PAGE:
The propulsion'system for the surface effect vacuum anchor consists of a prop 40 which rotates on a shaft 38 connected with a motor 34. The motor 34 can be of any conventional design. The motor 34 is attached to the upper side of the deck 30 by a mounting 36.
Located on the underside of the deck 30 are spikes 22 of sufficient length to penetrate thin snow layers when a vacuum is applied. These may be attached by conventional means such as welding or bolting. The vacuum is supplied by fan 48 which is housed in an opening through the deck 30. The fan 48 is connected by a shaft 46 to a fan motor 44, which may be of any conventional design. Both the fan 48 and motor 44 are supported by mounting 50 which is attached to the upperside of the deck 30. The mounting 50 has valves 64 to control the communication of air between the atmosphere and the underside of the air cushion vehicle. The fan 48 is reversible to achieve a hover mode when air is pulled into the vehicle in a direction shown by the arrows 52. Located on the upper side of the deck 30 is attachment ring 42.
In the operation of the surface effect vacuum anchor, the skirt 32 is inflated by skirt fan 58, which forces air into the skirt. Although only one skirt section and skirt fan is shown the skirt 32 may be made in several sections, and a multiplicity of skirt fans utilized to supply the several skirt sections. Such use of several skirt sections 32 will allow the surface effect vehicle to bypass uneven and jagged terrain. When the skirt 32 is inflated, the fan 48 is activated to pull air from above the deck 30; and the vehicle will rise into the hover mode due to the air pressure beneath the deck 30. Once airborne the vehicle is propelled to its location by the prop 40. When the vehicle reaches the desired location, the fan 48 is slowed to settle the vehicle to the surface. The fan 48 is then reversed to withdraw air from beneath the deck 30.
Reference is now made to FIG. 2A which shows the surface effect vehicle after the air has been evacuated from beneath the deck 30. In thisposition the fan 48 rotates such that it forces air from beneath the plate 30 in a direction shown by arrows 52. The spikes 22 are thus embedded in the ice 24 to provide additional surface gripping capability If further resistance is needed to tow extra heavy structures, the propeller 40 can be activated to push toward the towed structure. After the vacuum condition has been attained, the fan 48 may be stopped after valves 64 have been closed to seal the vacuum. Fan 58, continuesin operation to maintain an air pressure in skirt 32, which maintains a seal between the deck 30 and the ice surface 24. If an air pressure is not retained in the skirt 32, it will be pulled toward the fan 48, thereby breaking the seal. A cable 20 is connected to attachment ring 42 and is also connected with the vehicle or structure desired to be moved.
This particular configuration of ice anchor provides a large degree of versatility. Not only does it provide a convenient means of anchoring on an icy surface, whether the surface is smooth or as is more likely the case uneven, but it also supplies its own means of locomotion and can traverse the rough terrain of the Arctic regions. in addition to its function as an anchor, it can also be used to transport personnel and equipment.
While particular embodiments of the present invention have been shown and described, it is apparent that changes and modifications may be made without departing from this invention in its broader aspects. The aim in the appended claims is to cover all such changes and modifications that fall within the true spirit and scope of this invention.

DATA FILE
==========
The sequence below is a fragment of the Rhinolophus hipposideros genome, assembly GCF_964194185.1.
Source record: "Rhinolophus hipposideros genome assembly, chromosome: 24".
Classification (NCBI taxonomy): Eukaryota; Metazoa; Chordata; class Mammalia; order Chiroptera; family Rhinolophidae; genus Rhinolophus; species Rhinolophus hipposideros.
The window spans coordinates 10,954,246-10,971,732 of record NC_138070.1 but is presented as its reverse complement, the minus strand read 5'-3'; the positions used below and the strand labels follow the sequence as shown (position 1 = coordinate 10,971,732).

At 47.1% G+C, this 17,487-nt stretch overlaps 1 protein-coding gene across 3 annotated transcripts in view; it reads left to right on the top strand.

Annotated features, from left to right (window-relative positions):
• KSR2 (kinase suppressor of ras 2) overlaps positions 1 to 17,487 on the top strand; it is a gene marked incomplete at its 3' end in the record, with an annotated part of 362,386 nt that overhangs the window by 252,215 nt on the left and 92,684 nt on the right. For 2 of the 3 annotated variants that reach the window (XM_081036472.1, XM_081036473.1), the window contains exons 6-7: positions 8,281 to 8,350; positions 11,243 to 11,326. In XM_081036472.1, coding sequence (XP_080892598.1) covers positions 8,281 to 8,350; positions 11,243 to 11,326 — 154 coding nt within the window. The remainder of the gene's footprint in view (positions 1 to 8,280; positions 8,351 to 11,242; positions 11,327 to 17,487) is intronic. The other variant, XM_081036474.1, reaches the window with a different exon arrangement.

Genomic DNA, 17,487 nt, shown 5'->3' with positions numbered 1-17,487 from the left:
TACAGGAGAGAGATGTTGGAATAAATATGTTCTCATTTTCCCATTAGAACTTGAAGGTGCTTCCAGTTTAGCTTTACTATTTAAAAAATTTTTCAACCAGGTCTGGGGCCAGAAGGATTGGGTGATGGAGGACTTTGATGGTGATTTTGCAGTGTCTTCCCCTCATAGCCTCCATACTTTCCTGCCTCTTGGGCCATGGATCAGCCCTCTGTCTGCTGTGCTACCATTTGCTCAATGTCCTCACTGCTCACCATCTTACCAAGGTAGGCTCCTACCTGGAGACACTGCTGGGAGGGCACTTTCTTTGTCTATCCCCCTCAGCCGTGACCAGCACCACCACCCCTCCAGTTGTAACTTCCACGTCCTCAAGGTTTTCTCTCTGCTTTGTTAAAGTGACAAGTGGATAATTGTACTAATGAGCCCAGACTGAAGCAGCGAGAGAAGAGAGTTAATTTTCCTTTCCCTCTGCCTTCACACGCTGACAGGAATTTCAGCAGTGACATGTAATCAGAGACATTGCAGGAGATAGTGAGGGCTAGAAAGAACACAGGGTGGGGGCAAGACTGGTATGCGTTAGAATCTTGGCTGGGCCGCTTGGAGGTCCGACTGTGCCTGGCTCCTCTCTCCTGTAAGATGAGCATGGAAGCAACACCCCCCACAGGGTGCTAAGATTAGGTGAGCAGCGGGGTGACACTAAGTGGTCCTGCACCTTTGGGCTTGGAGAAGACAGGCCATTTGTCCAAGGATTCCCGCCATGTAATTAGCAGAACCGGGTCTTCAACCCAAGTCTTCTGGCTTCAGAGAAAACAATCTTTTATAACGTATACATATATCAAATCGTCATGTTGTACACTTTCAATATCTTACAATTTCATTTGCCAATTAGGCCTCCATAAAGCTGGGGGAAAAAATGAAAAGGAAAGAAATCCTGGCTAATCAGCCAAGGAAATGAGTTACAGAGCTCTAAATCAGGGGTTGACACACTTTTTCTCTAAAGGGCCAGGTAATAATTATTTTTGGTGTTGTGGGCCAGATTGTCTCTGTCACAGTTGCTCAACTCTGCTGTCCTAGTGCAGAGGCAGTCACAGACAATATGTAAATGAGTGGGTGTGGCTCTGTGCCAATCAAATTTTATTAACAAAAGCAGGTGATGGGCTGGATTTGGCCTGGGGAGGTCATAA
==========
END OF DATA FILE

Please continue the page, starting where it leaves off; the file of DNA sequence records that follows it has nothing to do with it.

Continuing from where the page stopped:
What is claimed is:
1. Ice anchor for providing horizontal restraint, comprising a planar member having a large surface area; means extending downwardly from the periphery of the planar member for sealing said periphery to the ice and for providing an enclosed area under the planar member; means for evacuating air from the enclosed area to hold said anchor against the ice; and a multiplicity of downwardly-directed, rigid elongated spikes attached to the underside of the planar member and slanted at an angle thereto, said spikes being uniformly spaced across said planar member and of such length as to penetrate the ice.
2. The apparatus of claim 1 wherein the sealing means around the periphery of the planar member is an enclosed, flexible air bag which acts as a skirt.
3. The apparatus of claim 2 including fans for inflating the flexible airbags.
4'. An ice anchor movable on a cushion of air comprising: a platform having an opening; reversible fan means mounted on the platform over the opening for providing said cushion of air and for evacuating the air under said platform to hold said anchor against the ice; skirt means comprising an enclosed flexible bag around the periphery of the platform forming a seal with the ice; and a multiplicity of downwardly directed, rigid elongated spikes attached to the underside of the platform, slanted at an angle to said platform and uniformly spaced thereover and of such length to penetrate the ice when the air is evacuated.
5. The apparatus of claim 4 including means for attaching structures for towing attached to the deck of the barge.
6. In a surface effect vehicle comprising a platform and a fan for providing an air cushion to support the vehicle, apparatus for anchoring the vehicle to an ice surface comprising: an enclosed flexible air bag around the periphery of the platform to conform to the ice surface; means for inflating the air bag; means for reversing the fan, whereby the air may be drawn from be neath the platform to create a vacuum thereunder; and a multiplicity of downwardly directed, rigid elongated spikes attached to the underside of the deck, slanted at an angle to said deck and uniformly spaced thereon and of such length to penetrate the ice when said vacuum is created.
7. The apparatus of claim 6 wherein the means for inflating the air bag is a fan.
8. The apparatus of claim 6 which includes valve means for preventing the flow of air into the area under the deck after a vacuum has been attained.
* l 2': k =l
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|U.S. Classification||180/164, 52/155, 180/124, 114/296, 180/127|
|International Classification||B62D57/00, B62D57/04, B60V1/00, E21B7/00|
|Cooperative Classification||E21B7/008, B62D57/04, B60V1/00|
|European Classification||B60V1/00, B62D57/04, E21B7/00W|